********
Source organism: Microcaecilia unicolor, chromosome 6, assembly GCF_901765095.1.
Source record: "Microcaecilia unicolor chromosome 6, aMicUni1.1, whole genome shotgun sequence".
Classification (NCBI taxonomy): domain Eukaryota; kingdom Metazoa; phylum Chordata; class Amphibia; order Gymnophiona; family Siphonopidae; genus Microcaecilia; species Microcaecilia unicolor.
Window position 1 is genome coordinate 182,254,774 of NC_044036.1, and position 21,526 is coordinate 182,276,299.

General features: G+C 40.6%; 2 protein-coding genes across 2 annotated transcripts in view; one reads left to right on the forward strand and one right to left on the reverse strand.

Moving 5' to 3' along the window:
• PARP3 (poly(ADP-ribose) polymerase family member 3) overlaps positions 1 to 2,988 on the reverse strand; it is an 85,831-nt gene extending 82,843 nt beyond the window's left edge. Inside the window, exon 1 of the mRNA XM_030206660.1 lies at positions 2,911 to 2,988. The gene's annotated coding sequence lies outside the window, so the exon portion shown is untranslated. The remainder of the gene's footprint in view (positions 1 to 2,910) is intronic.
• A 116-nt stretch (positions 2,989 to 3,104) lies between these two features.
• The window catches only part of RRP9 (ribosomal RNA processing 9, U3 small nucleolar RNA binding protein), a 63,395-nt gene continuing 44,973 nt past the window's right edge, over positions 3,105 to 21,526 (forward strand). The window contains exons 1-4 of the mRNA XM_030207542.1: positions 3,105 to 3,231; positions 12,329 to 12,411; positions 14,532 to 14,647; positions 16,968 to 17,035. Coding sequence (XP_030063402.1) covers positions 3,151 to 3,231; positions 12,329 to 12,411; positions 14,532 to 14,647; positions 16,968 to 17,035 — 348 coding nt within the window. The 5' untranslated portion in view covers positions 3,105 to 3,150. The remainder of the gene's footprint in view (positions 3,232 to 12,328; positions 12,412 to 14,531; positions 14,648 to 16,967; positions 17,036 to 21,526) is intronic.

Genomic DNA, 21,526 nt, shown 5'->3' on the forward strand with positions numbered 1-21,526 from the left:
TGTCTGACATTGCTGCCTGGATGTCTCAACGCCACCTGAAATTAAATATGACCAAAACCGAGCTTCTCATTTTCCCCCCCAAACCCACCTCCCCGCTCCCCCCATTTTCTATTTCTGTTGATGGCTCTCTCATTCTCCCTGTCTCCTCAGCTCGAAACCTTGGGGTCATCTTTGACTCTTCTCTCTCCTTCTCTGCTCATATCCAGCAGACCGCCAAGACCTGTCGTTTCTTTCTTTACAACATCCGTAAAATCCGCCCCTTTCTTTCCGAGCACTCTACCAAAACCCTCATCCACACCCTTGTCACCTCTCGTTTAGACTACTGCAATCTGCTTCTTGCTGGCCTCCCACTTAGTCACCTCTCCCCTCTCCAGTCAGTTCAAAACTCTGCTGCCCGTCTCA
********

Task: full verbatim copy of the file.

Source organism: Microcaecilia unicolor, chromosome 6, assembly GCF_901765095.1.
Source record: "Microcaecilia unicolor chromosome 6, aMicUni1.1, whole genome shotgun sequence".
Classification (NCBI taxonomy): domain Eukaryota; kingdom Metazoa; phylum Chordata; class Amphibia; order Gymnophiona; family Siphonopidae; genus Microcaecilia; species Microcaecilia unicolor.
Window position 1 is genome coordinate 182,254,774 of NC_044036.1, and position 21,526 is coordinate 182,276,299.

General features: G+C 40.6%; 2 protein-coding genes across 2 annotated transcripts in view; one reads left to right on the forward strand and one right to left on the reverse strand.

Moving 5' to 3' along the window:
• PARP3 (poly(ADP-ribose) polymerase family member 3) overlaps positions 1 to 2,988 on the reverse strand; it is an 85,831-nt gene extending 82,843 nt beyond the window's left edge. Inside the window, exon 1 of the mRNA XM_030206660.1 lies at positions 2,911 to 2,988. The gene's annotated coding sequence lies outside the window, so the exon portion shown is untranslated. The remainder of the gene's footprint in view (positions 1 to 2,910) is intronic.
• A 116-nt stretch (positions 2,989 to 3,104) lies between these two features.
• The window catches only part of RRP9 (ribosomal RNA processing 9, U3 small nucleolar RNA binding protein), a 63,395-nt gene continuing 44,973 nt past the window's right edge, over positions 3,105 to 21,526 (forward strand). The window contains exons 1-4 of the mRNA XM_030207542.1: positions 3,105 to 3,231; positions 12,329 to 12,411; positions 14,532 to 14,647; positions 16,968 to 17,035. Coding sequence (XP_030063402.1) covers positions 3,151 to 3,231; positions 12,329 to 12,411; positions 14,532 to 14,647; positions 16,968 to 17,035 — 348 coding nt within the window. The 5' untranslated portion in view covers positions 3,105 to 3,150. The remainder of the gene's footprint in view (positions 3,232 to 12,328; positions 12,412 to 14,531; positions 14,648 to 16,967; positions 17,036 to 21,526) is intronic.

Genomic DNA, 21,526 nt, shown 5'->3' on the forward strand with positions numbered 1-21,526 from the left:
TGTCTGACATTGCTGCCTGGATGTCTCAACGCCACCTGAAATTAAATATGACCAAAACCGAGCTTCTCATTTTCCCCCCCAAACCCACCTCCCCGCTCCCCCCATTTTCTATTTCTGTTGATGGCTCTCTCATTCTCCCTGTCTCCTCAGCTCGAAACCTTGGGGTCATCTTTGACTCTTCTCTCTCCTTCTCTGCTCATATCCAGCAGACCGCCAAGACCTGTCGTTTCTTTCTTTACAACATCCGTAAAATCCGCCCCTTTCTTTCCGAGCACTCTACCAAAACCCTCATCCACACCCTTGTCACCTCTCGTTTAGACTACTGCAATCTGCTTCTTGCTGGCCTCCCACTTAGTCACCTCTCCCCTCTCCAGTCAGTTCAAAACTCTGCTGCCCGTCTCA